When asked, most pizza operators believe they are in the “pizza business.” Emphasis is placed on consistently creating the finest pizza, delivering the best service and keeping a clean restaurant.

Most operators can tell you more about the price of cheese or their current food cost than they can about how to sell their pizza. We all start out in this business for the love of the pie – setting out to convert the masses into believers that we serve the Holy Grail of Pizza.

“If you bake it, they will come…and eat” – our mantra. In reality, we are in the business of selling pizza. As wonderful as your food may be, nothing happens until it is sold. Selling and marketing are even more important with your catering profit center. Borrowing from Michael Gerber, author of The E-Myth, we must spend more time working “ON” our business rather than “IN” it. When you get stuck washing dishes for three hours, your worth is about $25. As good as you are on pots and pans; your operation only saves/makes that $25, not a penny more.

Investing those same three hours into high ROI marketing, like catering, can yield you returns in the thousands. As diligent as you have become in operating your pizza business, you need to invest at least one afternoon a week to learn, practice and perfect the art and science of selling and marketing your restaurant and catering business.

Catering represents your highest return on your marketing investment. I’ve routinely seen clients invest as little as $100 in a mailing for catering and bring in tens of thousands of dollars of jobs. I’ve always been a little lazy, but position it as efficient with those around me. My mantra at school was “Why study four hours for an A, when I could study thirty minutes and get a B.” I want to make you the most efficient pizza marketing force on the planet.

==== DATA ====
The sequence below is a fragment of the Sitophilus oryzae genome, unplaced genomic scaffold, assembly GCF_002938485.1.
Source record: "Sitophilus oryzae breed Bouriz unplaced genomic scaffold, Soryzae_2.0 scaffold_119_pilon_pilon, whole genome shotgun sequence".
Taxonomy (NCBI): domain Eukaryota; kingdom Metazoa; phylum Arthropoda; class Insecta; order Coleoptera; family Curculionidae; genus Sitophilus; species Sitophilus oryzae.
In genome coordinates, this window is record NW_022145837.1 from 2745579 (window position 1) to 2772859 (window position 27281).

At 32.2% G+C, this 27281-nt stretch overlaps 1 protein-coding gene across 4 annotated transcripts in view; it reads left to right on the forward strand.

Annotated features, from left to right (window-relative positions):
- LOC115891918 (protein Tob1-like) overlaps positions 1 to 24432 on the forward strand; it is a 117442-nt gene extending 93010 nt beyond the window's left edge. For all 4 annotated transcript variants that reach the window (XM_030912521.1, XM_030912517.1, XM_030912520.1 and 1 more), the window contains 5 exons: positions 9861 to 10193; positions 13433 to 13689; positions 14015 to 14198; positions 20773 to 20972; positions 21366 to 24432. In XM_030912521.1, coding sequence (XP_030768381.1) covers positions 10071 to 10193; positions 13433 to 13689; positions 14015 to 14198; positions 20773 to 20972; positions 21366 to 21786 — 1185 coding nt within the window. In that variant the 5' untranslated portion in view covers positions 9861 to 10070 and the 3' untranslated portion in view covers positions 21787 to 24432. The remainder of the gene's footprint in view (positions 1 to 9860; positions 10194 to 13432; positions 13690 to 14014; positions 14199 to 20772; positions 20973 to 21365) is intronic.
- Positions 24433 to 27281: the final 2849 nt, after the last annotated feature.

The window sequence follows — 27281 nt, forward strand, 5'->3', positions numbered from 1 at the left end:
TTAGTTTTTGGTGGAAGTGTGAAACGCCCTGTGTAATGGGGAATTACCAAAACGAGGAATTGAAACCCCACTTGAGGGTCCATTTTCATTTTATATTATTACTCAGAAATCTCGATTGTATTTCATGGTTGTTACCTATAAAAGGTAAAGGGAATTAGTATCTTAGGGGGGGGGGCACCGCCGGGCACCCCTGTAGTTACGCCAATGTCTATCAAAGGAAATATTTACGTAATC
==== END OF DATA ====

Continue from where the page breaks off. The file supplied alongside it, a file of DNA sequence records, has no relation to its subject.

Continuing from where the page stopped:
With that mission and assumption that you have three hours or less to invest in sales and marketing, my job is to get you focused in the right catering direction. Logically, the largest catering jobs will come from the largest employers and non-profit groups in your area. I like to maintain a “Top 100” list. This is a list of the 100 prospects that have the ability to book the largest events with me. It takes the same effort to get a company that employs 50 to book an event with you as it does to get a factory that employs 1,000 to book a safety luncheon. Developing your “Top 100” list can be done in an afternoon. Ask yourself what type of companies you would like to have as clients.

For my operation, I focused on the hundred largest employers in our metro area. You might decide you want to do business with medium sized employers or focus on a niche or two. Armed with your target, you must now develop that list. I use goleads.com or zapdata.com to acquire my business names. You can use a chamber directory or do some research at your local library.

Once the list is inputted in your computer, hire one of your key employees to call each company and get the decision maker’s name. Letters addressed to the decision maker yield higher responses than those addressed to “Company Event Planner.” With your list completed, you now have your strongest marketing weapon. I would mail your “Top 100” monthly with specials, menus and offers of menu sampling. In real estate it is referred to as farming your market. Each month you want to change the format of your mailing. Post cards, 3-D mailers, letters and flyers are all great to rotate in the mix. You don’t want your prospect to get immune to your marketing message by seeing the same mailer each month.  I have invested as little as fifty cents to as much as five dollars per mailer. At a high of five hundred dollars in marketing cost per month, one large event more than recoups your investment. And I promise you five hundred dollars invested in any other medium won’t.

Referrals are another great way to attract your “Top 100.” Pass around your list to clients and friends and see if there is a referral you can tap into. Make sure and reward those that help you book catered events. A couple of dinners for two go a long way to priming the referral pump.

Concentrating on your “Top 100” an hour or two a week could add 10 percent or more to your bottom line, because this highly targeted group has the ability to provide you with large transactions. The first time I developed my “Top 100” I invested $100 in mailings and picked up over $40,000 worth of catering within nine months. Those initial clients from my super-targeted list have earned me in excess of $250,000 over the years.

Every day you have a choice to make. Will you get bogged down in $8 an hour work or choose to invest a little of your time each week into sales and marketing. Those extra sales translate into owning a real business and not just a job. Focus on your “Top 100” and see your profits rise!

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